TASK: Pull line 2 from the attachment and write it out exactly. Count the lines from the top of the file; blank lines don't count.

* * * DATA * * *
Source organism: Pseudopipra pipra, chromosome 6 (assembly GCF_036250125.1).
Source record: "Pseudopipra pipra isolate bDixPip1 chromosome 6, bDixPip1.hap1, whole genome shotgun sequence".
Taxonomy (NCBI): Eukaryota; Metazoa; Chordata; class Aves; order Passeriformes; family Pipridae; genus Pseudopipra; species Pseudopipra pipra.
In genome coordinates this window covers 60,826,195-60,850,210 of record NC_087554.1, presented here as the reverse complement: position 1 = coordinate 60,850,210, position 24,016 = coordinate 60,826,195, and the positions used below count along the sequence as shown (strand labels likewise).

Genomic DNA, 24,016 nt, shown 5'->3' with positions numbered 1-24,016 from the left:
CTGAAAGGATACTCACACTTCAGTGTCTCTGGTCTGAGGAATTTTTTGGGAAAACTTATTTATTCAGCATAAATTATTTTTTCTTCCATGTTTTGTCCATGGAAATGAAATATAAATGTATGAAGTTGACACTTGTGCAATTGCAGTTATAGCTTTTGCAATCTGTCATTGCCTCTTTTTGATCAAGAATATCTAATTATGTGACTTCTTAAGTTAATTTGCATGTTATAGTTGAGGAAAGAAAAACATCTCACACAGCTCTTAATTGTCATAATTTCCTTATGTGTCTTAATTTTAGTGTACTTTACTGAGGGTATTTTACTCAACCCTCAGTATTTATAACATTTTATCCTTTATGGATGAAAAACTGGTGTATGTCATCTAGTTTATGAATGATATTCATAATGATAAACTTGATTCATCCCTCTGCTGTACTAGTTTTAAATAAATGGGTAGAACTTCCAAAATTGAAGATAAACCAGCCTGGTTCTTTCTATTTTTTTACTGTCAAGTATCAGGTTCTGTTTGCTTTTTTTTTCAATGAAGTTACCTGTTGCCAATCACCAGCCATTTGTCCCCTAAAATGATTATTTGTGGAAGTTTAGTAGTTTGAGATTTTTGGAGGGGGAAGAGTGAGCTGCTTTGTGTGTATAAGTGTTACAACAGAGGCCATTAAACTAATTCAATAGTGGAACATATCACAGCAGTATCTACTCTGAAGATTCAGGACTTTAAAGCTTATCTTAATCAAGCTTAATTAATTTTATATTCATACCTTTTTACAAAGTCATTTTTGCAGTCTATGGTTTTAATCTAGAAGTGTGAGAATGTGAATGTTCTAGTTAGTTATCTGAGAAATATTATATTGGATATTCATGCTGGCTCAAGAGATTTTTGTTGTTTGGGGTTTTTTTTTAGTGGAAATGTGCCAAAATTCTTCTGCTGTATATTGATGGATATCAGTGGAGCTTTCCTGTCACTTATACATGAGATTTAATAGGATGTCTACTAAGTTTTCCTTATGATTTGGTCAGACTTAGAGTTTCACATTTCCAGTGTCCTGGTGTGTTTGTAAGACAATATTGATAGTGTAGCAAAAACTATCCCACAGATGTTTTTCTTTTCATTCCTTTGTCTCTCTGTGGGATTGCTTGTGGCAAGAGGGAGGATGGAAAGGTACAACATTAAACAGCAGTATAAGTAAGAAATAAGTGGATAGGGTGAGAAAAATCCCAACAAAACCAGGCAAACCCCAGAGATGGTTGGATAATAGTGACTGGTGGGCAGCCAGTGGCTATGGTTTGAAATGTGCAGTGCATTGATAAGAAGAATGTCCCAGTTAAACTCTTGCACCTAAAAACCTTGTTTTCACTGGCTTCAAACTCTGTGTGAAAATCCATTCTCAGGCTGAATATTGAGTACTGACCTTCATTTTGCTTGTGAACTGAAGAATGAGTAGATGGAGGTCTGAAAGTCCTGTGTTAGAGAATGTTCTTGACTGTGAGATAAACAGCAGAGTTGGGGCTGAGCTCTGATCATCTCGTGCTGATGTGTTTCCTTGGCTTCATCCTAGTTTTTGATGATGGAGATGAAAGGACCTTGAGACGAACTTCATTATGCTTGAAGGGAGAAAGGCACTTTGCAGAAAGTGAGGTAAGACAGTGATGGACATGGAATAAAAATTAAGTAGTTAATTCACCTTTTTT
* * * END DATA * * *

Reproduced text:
Source record: "Pseudopipra pipra isolate bDixPip1 chromosome 6, bDixPip1.hap1, whole genome shotgun sequence".